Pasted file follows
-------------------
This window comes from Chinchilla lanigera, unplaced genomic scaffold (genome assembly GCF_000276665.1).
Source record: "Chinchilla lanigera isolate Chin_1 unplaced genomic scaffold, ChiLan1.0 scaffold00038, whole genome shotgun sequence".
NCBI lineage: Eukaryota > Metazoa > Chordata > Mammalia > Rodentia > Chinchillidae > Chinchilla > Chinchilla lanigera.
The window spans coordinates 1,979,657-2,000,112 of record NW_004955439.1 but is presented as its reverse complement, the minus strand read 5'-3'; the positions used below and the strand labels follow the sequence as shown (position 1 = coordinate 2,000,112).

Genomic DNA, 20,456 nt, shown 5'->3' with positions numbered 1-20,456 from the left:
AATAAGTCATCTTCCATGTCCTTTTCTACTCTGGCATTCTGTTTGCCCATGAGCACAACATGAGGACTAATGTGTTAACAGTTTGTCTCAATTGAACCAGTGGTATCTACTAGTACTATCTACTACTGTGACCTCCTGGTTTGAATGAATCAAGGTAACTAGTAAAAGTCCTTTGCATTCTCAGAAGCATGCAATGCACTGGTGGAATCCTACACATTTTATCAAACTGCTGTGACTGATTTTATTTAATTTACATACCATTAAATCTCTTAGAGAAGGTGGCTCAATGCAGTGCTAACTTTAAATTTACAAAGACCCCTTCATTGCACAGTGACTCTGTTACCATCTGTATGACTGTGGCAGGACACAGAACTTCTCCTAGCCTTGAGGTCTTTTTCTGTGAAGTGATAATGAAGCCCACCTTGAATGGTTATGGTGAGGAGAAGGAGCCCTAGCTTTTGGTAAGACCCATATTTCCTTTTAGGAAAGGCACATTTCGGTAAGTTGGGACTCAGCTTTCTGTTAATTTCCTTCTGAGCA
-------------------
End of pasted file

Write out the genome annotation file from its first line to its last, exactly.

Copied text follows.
This window comes from Chinchilla lanigera, unplaced genomic scaffold (genome assembly GCF_000276665.1).
Source record: "Chinchilla lanigera isolate Chin_1 unplaced genomic scaffold, ChiLan1.0 scaffold00038, whole genome shotgun sequence".
NCBI lineage: Eukaryota > Metazoa > Chordata > Mammalia > Rodentia > Chinchillidae > Chinchilla > Chinchilla lanigera.
The window spans coordinates 1,979,657-2,000,112 of record NW_004955439.1 but is presented as its reverse complement, the minus strand read 5'-3'; the positions used below and the strand labels follow the sequence as shown (position 1 = coordinate 2,000,112).

Genomic DNA, 20,456 nt, shown 5'->3' with positions numbered 1-20,456 from the left:
AATAAGTCATCTTCCATGTCCTTTTCTACTCTGGCATTCTGTTTGCCCATGAGCACAACATGAGGACTAATGTGTTAACAGTTTGTCTCAATTGAACCAGTGGTATCTACTAGTACTATCTACTACTGTGACCTCCTGGTTTGAATGAATCAAGGTAACTAGTAAAAGTCCTTTGCATTCTCAGAAGCATGCAATGCACTGGTGGAATCCTACACATTTTATCAAACTGCTGTGACTGATTTTATTTAATTTACATACCATTAAATCTCTTAGAGAAGGTGGCTCAATGCAGTGCTAACTTTAAATTTACAAAGACCCCTTCATTGCACAGTGACTCTGTTACCATCTGTATGACTGTGGCAGGACACAGAACTTCTCCTAGCCTTGAGGTCTTTTTCTGTGAAGTGATAATGAAGCCCACCTTGAATGGTTATGGTGAGGAGAAGGAGCCCTAGCTTTTGGTAAGACCCATATTTCCTTTTAGGAAAGGCACATTTCGGTAAGTTGGGACTCAGCTTTCTGTTAATTTCCTTCTGAGCA